If investors were worried that Uber Technologies Inc.'s seemingly endless controversies would hurt its business, that doesn't seem to be the case just yet. 

The embattled ride-hailing startup narrowed its losses by nearly 9% in the second quarter, while bookings, trips and revenue continued to climb year-over-year, according to Axios.

Uber said it had a net loss of $645 million, down from a loss of $708 million in the first quarter and $991 million in the fiscal 2016 fourth quarter. Even though losses shrunk 14% year-over-year, it's still a sizable amount standing in the way of its path to profitability.  

Revenue came in at $1.75 billion, up from $1.5 billion in the first quarter and about $800 million during the same period one year ago. Gross bookings, or total money collected by fares, jumped 17% quarter-over-quarter to $8.7 billion -- double the amount from a year earlier. 

Meanwhile, global trips on the app shot up 150% year-over-year. This number excludes China, where Uber last year ceded the market to Chinese ride-hailing giant Didi Chuxing, but it includes Russia, Axios noted. Uber in July announced it would partner with Yandex, the Russian search engine's ride-hailing division.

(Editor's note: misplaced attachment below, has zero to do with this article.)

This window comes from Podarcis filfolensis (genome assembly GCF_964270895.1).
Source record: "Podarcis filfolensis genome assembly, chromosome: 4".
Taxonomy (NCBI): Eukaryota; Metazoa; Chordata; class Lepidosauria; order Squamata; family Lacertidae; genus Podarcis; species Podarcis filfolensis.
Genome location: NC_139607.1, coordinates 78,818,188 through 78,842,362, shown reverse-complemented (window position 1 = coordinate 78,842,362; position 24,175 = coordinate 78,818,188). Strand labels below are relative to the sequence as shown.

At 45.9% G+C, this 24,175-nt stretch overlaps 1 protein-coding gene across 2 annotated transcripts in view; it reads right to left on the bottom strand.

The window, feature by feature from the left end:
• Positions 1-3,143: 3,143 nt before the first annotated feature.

Uber has $6.6 billion cash on hand, compared to about $7.2 billion in the first quarter. 

The positive results come amid a largely turbulent year for Uber. Earlier this year, the company faced several bouts of widespread public criticism during the #deleteUber movement, when more than 200,000 users deleted their accounts on the app. On top of that, a blog post from former engineer Susan Fowler, with included allegations of sexual harassment, spurred several investigations into the company's toxic workplace culture, a stream of executives fled the company and, ultimately, former CEO Travis Kalanick resigned from his role. Uber is now in need of a CEO, COO, CFO, CMO and SVP of engineering. 

Uber, which is valued at about $68 billion, has also been with waning confidence among investors. Late Tuesday, it was discovered that four mutual funds had slashed their stakes in the company by as much as 15%.

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